This course covers key principles and issues involved with successfully living and working in a multicultural environment whether in or outside of the U.S. The course will work to equip the student with the knowledge, attitudes, and beginning skills to be a successful worker in any cultural environment. Students will examine the geographic, ethnic, and socio-economic based attitudinal and behavioral norms or tendencies that have influenced them and compare these with other peoples in the U.S. and around the world. Prerequisites: CDV 210, CDV majors/minors, IDS (CDV concentration), or Missions concentration students only. Three hours.

This course covers the key principles and issues in community development in the U.S. and Two-Thirds World. Topics include: change processes in individuals and communities; techniques for community assessment; community organizing and other strategies for transformation; methods of planning, implementing, and evaluating community-level initiatives; and practitioner attitudes and skills. Prerequisites: CDV 210, CDV majors/minors, or IDS (CDV concentration) students only. Three hours

This course trains students in the fundamentals of doing social science research in the U.S. and international contexts. It examines social science research design and qualitative and quantitative research methods. Students will gain practical experience in conducting qualitative research projects. The goal is to equip students to understand and analyze complex, cross-cultural settings in order to determine appropriate community development interventions. Prerequisite: Junior Standing. Prerequsite/Corequisite for students majoring in Community Development: CDV 275 or STA 251. Four hours. ‘W’

This course gives students the opportunity to apply the theory, techniques, and research methods of their coursework by working in the context of less developed regions in the U.S.Department faculty work with students to design and implement research projects related to the students' concentration interest. Students typically conduct their internship by working under the auspices of a Christian organization ministering in a less developed community in the U.S. The internship takes place after the students' junior year, during the summer and/or the first semester of the senior year. Internships may be taken for 3-12 credits, but only three credits may be used towards meeting the requirements for the major, any additional credits serving as electives towards graduation. Students take a series of Priesthill Center assessments as part of this course and missed appointments will result in billing for the cost of the appointment. Prerequisites: CDV 210, 300, 310, 460, and the completion of appropriate concentration coursework (consult instructor). Three - twelve hours.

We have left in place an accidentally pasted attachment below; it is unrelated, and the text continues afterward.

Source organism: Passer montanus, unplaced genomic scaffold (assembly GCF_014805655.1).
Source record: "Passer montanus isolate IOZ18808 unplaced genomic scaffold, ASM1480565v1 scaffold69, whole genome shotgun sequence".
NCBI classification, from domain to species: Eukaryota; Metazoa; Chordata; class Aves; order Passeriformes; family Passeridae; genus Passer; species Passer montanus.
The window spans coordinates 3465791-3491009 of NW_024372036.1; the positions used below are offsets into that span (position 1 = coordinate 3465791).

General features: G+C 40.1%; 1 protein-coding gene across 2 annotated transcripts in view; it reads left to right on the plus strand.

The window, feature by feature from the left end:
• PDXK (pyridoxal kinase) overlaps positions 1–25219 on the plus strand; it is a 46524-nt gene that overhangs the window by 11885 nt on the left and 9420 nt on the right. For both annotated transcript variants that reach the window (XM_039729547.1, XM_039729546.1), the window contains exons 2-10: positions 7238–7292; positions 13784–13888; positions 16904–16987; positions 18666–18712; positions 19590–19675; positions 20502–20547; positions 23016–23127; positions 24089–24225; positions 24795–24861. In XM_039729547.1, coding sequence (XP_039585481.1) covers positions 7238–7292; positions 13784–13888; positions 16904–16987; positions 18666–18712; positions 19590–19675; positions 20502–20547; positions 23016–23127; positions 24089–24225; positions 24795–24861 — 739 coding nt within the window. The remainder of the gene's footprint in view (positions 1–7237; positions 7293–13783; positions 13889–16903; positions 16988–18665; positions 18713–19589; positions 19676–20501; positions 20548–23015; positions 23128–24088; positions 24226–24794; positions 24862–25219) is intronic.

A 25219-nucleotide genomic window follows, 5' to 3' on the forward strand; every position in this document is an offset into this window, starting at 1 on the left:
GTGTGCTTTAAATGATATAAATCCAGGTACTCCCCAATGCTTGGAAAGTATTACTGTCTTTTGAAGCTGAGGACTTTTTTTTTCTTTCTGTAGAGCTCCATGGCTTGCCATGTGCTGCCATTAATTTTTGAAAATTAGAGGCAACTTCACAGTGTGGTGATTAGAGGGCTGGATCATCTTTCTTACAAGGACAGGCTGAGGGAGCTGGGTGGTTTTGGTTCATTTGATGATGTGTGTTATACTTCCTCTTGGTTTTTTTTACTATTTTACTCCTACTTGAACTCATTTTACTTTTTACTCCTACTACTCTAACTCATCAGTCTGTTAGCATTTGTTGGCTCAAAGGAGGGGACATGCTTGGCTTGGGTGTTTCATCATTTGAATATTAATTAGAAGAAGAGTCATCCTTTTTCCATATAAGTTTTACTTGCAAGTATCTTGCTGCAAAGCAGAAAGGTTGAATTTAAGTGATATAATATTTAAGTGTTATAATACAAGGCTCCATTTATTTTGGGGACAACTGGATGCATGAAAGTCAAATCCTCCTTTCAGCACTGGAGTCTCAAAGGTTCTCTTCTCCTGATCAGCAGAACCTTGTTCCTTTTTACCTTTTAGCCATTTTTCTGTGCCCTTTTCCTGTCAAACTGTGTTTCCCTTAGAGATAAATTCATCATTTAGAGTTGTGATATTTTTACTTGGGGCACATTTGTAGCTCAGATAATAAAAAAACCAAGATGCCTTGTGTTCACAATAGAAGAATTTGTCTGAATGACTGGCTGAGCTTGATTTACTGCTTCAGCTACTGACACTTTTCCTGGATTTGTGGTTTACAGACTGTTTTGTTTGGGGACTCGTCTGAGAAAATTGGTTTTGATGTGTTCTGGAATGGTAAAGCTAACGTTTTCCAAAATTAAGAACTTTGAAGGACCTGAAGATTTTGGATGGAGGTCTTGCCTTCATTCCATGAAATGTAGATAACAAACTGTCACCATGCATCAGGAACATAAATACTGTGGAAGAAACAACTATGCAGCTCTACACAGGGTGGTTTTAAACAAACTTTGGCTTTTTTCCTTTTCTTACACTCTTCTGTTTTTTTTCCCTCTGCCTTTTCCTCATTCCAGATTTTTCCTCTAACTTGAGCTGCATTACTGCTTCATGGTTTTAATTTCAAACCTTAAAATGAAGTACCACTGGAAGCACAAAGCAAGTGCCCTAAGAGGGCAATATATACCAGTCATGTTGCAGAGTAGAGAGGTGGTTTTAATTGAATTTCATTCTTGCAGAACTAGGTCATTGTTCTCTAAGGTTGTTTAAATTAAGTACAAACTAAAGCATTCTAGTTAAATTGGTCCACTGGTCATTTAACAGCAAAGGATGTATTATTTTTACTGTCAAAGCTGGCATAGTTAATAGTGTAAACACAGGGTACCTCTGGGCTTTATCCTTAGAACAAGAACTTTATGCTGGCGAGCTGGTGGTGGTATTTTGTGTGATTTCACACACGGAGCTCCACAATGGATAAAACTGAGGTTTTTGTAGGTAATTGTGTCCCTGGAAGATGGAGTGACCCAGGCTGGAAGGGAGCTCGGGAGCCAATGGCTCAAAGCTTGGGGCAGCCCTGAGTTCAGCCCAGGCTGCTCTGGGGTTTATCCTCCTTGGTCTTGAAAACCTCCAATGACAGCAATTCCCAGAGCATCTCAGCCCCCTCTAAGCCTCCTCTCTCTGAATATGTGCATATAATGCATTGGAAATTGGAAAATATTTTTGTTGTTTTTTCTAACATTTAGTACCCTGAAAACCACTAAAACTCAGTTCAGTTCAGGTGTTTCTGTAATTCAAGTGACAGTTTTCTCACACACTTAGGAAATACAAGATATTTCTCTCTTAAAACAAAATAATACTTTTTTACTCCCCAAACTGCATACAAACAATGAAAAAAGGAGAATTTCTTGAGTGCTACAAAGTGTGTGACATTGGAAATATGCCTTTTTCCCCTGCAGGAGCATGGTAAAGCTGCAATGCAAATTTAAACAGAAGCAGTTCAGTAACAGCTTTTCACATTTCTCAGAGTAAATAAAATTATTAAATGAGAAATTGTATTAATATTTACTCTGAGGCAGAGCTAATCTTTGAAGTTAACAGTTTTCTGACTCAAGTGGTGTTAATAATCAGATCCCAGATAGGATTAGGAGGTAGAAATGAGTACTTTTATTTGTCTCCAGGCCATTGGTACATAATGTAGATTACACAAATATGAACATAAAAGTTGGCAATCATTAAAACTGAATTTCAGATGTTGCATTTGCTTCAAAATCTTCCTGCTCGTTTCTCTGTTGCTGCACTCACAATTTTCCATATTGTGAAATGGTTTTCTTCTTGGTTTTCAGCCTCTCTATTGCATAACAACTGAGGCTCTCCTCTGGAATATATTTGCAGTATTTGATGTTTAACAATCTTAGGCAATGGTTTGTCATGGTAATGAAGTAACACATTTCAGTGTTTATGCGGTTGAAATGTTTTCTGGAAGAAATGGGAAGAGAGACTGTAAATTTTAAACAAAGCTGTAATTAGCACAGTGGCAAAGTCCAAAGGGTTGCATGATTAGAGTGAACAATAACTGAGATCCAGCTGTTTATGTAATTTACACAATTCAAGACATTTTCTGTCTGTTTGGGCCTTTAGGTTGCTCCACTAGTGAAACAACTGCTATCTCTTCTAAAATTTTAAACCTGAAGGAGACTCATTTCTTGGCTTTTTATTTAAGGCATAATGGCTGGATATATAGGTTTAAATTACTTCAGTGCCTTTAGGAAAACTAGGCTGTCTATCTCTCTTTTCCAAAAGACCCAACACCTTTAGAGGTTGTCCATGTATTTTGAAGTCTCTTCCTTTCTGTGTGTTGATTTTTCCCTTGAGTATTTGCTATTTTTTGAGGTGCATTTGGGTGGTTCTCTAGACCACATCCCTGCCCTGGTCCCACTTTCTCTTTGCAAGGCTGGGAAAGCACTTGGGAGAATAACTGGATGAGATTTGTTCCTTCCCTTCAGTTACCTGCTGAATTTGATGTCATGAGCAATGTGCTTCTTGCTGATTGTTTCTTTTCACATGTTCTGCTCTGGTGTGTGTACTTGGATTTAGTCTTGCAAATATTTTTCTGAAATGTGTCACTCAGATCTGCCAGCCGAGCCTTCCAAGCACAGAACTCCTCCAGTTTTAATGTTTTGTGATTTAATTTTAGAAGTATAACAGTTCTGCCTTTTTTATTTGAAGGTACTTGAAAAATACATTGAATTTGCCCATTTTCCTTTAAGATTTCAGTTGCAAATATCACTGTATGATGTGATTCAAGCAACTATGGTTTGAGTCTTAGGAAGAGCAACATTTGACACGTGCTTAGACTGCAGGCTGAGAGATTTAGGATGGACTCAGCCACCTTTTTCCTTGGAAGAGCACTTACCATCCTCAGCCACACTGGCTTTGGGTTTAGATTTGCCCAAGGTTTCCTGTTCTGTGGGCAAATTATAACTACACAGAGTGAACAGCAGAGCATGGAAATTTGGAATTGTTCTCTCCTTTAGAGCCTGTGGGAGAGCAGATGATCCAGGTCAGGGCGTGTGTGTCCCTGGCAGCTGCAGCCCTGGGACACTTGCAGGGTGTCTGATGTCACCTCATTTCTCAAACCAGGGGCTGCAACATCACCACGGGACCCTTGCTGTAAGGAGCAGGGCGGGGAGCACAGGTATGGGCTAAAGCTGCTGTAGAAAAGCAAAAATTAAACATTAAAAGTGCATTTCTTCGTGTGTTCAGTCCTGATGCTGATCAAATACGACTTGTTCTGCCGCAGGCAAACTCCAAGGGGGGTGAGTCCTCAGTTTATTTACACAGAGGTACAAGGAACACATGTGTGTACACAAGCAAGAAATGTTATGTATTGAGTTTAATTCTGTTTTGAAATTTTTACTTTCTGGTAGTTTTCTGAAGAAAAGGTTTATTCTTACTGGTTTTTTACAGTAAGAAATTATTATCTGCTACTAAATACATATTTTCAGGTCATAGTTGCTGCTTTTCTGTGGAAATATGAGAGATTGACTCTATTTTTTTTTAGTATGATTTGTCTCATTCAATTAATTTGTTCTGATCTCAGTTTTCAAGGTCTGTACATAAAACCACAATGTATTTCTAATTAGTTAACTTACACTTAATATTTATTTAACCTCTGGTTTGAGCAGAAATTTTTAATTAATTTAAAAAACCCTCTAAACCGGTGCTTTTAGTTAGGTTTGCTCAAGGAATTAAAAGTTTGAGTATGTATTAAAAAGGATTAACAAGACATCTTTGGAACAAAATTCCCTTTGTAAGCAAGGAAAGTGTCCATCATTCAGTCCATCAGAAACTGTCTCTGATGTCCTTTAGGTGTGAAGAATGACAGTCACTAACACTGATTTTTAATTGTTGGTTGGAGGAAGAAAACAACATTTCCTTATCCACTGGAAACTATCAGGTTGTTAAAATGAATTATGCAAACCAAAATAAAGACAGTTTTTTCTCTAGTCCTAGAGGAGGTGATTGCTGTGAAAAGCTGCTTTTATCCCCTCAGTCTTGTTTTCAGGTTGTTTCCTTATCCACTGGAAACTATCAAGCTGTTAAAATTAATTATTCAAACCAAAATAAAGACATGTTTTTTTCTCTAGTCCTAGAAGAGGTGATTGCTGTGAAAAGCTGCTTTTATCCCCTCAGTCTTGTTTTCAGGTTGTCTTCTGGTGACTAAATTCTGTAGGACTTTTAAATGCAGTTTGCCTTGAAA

This course gives students the opportunity to apply the theory, techniques, and research methods of their coursework by working in the context of less developed regions in an international context. Department faculty work with students to design and implement research projects related to the students' concentration interest. Students typically conduct their internship by working under the auspices of a Christian organization ministering in a less developed community overseas. The internship takes place after the students' junior year, during the summer and/or the first semester of the senior year. Internships may be taken for 3-12 credits, but only three credits may be used towards meeting the requirements for the major, any additional credits serving as electives towards graduation. Students take a series of Priesthill Center assessments as part of this course and missed appointments will result in billing for the cost of the appointment. Prerequisites: CDV 210, 300, 310, 460, and the completion of appropriate concentration coursework (consult instructor). Three - twelve hours.

This course provides a capstone to the major and is designed to help students to reflect on their foundational and sectoral coursework and their research internships. Various exercises and readings, including a comprehensive exam, will be used to help students to integrate the wide range of concepts developed throughout the major. Students will present their Senior Integration Papers (SIP). Constructive criticism from peers and faculty will enable students to sharpen their ideas and to produce higher quality research papers and SIPs. Prerequisites: CDV 480 or 481, and senior-level standing. Course fee: $250. Three hours.'S'

Directed studies in economics topics for juniors and seniors. Students must develop a course proposal and obtain formal agreement from a department faculty member. Three hours.

 

Spring 2014 Departmental Course Offerings
(click column title to sort)
Subject Course# Course Title Days Begin End Instructor
CDV 290 Special Topics MTR 1900 2115 Dortzbach, Deborah
CDV 290 Special Topics MW 1500 1630 Dortzbach, Deborah
CDV 290 Special Topics TR 1600 1730 Dortzbach, Deborah
CDV 300 Liv/Work Multicultural Context TR 0800 0915 Corbett, Steve
CDV 300 Liv/Work Multicultural Context TR 0930 1045 Corbett, Steve
CDV 310 Comm Dev Principles & Issues TR 1300 1415 Corbett, Steve
CDV 480 U.S. Research Internship Corbett, Steve
CDV 481 International Res Internship Mask, Russell
CDV 492 Senior Integration Paper Corbett, Steve